What Publishers Are Upto?

From time to time, we share how big publishers are taking new ways to increase revenue. Knowing the innovative ways can help you in coming up with your own strategies to increase your revenue. This week we will see how Reuters and the Telegraph are taking steps in new dimensions to expand the horizons of the publishing industry.

Reuter’s Content Marketplace

Last year Reuters launched Connect, a marketplace, to help publishers share and access each other’s coverage. Reuters promises “Immediate access to raw and ready-to-publish coverage with archive content dating back to 1896.” The access to the coverage helps publishers in making great content, at the same time, the ability to share their own content gives them the opportunity to earn by licensing their own coverage (in the form of videos, texts, images, etc) to other publishers. The participants in the marketplace include big media agencies like BBC, USA Today,  Africa 24, Perform, Red Bull Media House, WENN, Variety, etc.

According to Digiday, Reuters takes a 50% cut of any transaction. More than 60 news organizations are using the marketplace currently, the partner revenue is up more than 360%. By enabling publishers to leverage each others’ content, Reuters has invented a unique revenue source.

The Telegraph’s New Metrics

Similarly, the Telegraph has taken a different approach to increase its ad revenue. Moving beyond the traditional performance metrics like CTR and impressions, it is now sharing 7-10 metrics with its advertisers to help them gauge the reader’s attention more precisely. Metrics like active dwell time, hover, scroll depth and predictive heat map analysis of ad creative, etc are now included in some of the campaign reports.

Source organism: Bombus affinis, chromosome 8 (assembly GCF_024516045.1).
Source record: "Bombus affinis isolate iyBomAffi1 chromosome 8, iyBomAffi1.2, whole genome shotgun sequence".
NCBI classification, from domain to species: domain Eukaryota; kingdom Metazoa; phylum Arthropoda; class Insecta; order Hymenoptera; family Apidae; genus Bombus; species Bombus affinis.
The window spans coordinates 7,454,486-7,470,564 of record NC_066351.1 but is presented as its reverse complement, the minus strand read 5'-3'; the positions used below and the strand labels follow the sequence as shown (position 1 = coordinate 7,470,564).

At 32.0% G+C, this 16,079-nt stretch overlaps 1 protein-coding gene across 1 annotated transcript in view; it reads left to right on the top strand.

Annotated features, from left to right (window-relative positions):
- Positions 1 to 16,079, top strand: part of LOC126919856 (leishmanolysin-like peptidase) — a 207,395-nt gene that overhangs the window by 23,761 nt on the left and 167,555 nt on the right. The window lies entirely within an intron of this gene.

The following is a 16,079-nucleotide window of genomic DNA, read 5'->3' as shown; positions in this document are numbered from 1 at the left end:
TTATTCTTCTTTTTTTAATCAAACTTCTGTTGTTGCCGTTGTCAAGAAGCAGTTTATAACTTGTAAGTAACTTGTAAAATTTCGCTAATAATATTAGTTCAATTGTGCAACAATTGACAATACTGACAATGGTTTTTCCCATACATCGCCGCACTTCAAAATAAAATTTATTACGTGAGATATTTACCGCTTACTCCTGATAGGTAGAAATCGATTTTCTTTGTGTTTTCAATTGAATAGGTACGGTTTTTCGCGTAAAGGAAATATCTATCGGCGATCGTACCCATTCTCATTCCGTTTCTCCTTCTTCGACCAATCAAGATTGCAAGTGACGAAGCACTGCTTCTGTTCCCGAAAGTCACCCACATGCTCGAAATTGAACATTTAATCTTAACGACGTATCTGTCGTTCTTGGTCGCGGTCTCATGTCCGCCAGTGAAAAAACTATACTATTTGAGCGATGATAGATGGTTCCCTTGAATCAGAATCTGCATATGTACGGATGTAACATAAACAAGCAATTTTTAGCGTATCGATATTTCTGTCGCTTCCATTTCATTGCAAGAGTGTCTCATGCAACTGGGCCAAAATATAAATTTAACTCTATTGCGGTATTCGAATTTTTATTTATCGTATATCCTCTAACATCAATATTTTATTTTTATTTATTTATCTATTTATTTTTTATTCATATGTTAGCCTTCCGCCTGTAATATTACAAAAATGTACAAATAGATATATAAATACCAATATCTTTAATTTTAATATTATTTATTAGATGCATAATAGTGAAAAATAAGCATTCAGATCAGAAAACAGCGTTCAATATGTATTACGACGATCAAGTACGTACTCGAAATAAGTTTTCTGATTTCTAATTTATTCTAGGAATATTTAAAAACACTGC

Campaigns costing over $19400 are eligible for the granular reporting. The minimum cost requirement is also encouraging advertisers to increase their existing campaign budgets. Providing more than what is being offered in the industry is helping the Telegraph in increasing the value of their inventory.

What Should You Learn?

You, as a publisher, should take advantage of the services like Reuters Connect if it is helpful for you to create quality content. At the same time, you should strive to help your advertisers like the Telegraph to make your inventory more valuable.

Data Woes – ICO Shows What It Has On Adtech

ICO (The Information Commissioner’s Office), a UK data protection authority held an “ad tech fact-finding forum” last week and we are here to bring you the highlights. 

– Vendors are processing special category data (SCD – any data regarding a person’s religious, ethnic, political, health details, etc.) without explicit consent from the users. 

– Vendors are relying on contracts to limit others (platforms without explicit permission from users) from processing SCD and it’s isn’t enough. However, there’s an industry-wide agreement on what is SCD and what isn’t. 

– Over-reliance on contracts rather than ensuring security standards from other parties and inconsistent use of contractual terms and agreements.

– There’s no clarity of who are “controllers” and who are “processors” in the adtech chain yet and there are no specific details on how the parties are going to protect users’ data and its preventive security measures.

– No way for users to withdraw consent easily and no legitimate consents are obtained as per the standards. 

– Personal data are retained without any justification for a longer period of time. 

Takeaway:

On all, ICO warned adtech (again) citing its non-compliance on several fronts. If you look at the summary of its previous warning, we can see some repetition. So, the industry is still trying its best to become compliant and it requires all of us to work together. Some of the companies have shut their EU operations and some are figuring it out with the rest of the industry. With the 6-month deadline nearing its end, the industry has to adopt TCF 2.0 and CCPA frameworks and fix the contractual errors.

Moments that Matter 

The Rundown: The paywall paradox – Digiday.

Ad fraud is cut by 88% on TAG-certified channels – WARC.

TikTok’s owner ByteDance just beat Tencent and Baidu in digital ad revenue – CNBC.

Keyword block lists still cause headaches for publishers – Digiday.

Automatad Team

At Automatad, we help publishers to monetize better without hampering the user experience. Our products are live across hundreds of publishers, earning them incremental ad revenue with every passing second. You can request a free audit to get an estimated revenue uplift today.